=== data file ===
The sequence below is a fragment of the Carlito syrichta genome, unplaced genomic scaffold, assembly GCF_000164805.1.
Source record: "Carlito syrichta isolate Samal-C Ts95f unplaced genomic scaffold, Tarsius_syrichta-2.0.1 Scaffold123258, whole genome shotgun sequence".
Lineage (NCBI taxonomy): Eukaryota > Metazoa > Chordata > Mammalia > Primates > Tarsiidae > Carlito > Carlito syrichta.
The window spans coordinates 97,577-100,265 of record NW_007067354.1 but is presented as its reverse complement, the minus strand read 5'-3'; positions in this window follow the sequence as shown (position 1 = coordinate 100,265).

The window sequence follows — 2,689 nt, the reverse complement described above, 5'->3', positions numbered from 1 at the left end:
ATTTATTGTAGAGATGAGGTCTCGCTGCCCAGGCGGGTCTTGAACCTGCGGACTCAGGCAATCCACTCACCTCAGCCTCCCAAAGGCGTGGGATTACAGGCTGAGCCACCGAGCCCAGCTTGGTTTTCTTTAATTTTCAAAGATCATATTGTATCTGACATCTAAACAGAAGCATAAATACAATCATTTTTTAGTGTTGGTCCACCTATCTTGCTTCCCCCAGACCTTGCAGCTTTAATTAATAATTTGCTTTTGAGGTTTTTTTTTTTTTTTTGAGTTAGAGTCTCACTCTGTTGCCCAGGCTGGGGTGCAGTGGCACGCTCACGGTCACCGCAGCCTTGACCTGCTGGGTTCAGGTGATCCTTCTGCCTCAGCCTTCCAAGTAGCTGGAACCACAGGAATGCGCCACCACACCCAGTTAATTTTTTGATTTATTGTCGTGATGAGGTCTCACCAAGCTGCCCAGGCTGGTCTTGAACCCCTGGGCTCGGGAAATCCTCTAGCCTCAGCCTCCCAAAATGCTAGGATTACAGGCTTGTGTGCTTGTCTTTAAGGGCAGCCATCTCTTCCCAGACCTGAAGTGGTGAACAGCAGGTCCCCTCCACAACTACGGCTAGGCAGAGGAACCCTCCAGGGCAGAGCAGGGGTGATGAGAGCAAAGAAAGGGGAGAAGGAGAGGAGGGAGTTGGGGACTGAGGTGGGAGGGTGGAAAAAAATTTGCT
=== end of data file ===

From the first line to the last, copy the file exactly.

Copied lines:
The sequence below is a fragment of the Carlito syrichta genome, unplaced genomic scaffold, assembly GCF_000164805.1.
Source record: "Carlito syrichta isolate Samal-C Ts95f unplaced genomic scaffold, Tarsius_syrichta-2.0.1 Scaffold123258, whole genome shotgun sequence".
Lineage (NCBI taxonomy): Eukaryota > Metazoa > Chordata > Mammalia > Primates > Tarsiidae > Carlito > Carlito syrichta.
The window spans coordinates 97,577-100,265 of record NW_007067354.1 but is presented as its reverse complement, the minus strand read 5'-3'; positions in this window follow the sequence as shown (position 1 = coordinate 100,265).

The window sequence follows — 2,689 nt, the reverse complement described above, 5'->3', positions numbered from 1 at the left end:
ATTTATTGTAGAGATGAGGTCTCGCTGCCCAGGCGGGTCTTGAACCTGCGGACTCAGGCAATCCACTCACCTCAGCCTCCCAAAGGCGTGGGATTACAGGCTGAGCCACCGAGCCCAGCTTGGTTTTCTTTAATTTTCAAAGATCATATTGTATCTGACATCTAAACAGAAGCATAAATACAATCATTTTTTAGTGTTGGTCCACCTATCTTGCTTCCCCCAGACCTTGCAGCTTTAATTAATAATTTGCTTTTGAGGTTTTTTTTTTTTTTTTGAGTTAGAGTCTCACTCTGTTGCCCAGGCTGGGGTGCAGTGGCACGCTCACGGTCACCGCAGCCTTGACCTGCTGGGTTCAGGTGATCCTTCTGCCTCAGCCTTCCAAGTAGCTGGAACCACAGGAATGCGCCACCACACCCAGTTAATTTTTTGATTTATTGTCGTGATGAGGTCTCACCAAGCTGCCCAGGCTGGTCTTGAACCCCTGGGCTCGGGAAATCCTCTAGCCTCAGCCTCCCAAAATGCTAGGATTACAGGCTTGTGTGCTTGTCTTTAAGGGCAGCCATCTCTTCCCAGACCTGAAGTGGTGAACAGCAGGTCCCCTCCACAACTACGGCTAGGCAGAGGAACCCTCCAGGGCAGAGCAGGGGTGATGAGAGCAAAGAAAGGGGAGAAGGAGAGGAGGGAGTTGGGGACTGAGGTGGGAGGGTGGAAAAAAATTTGCT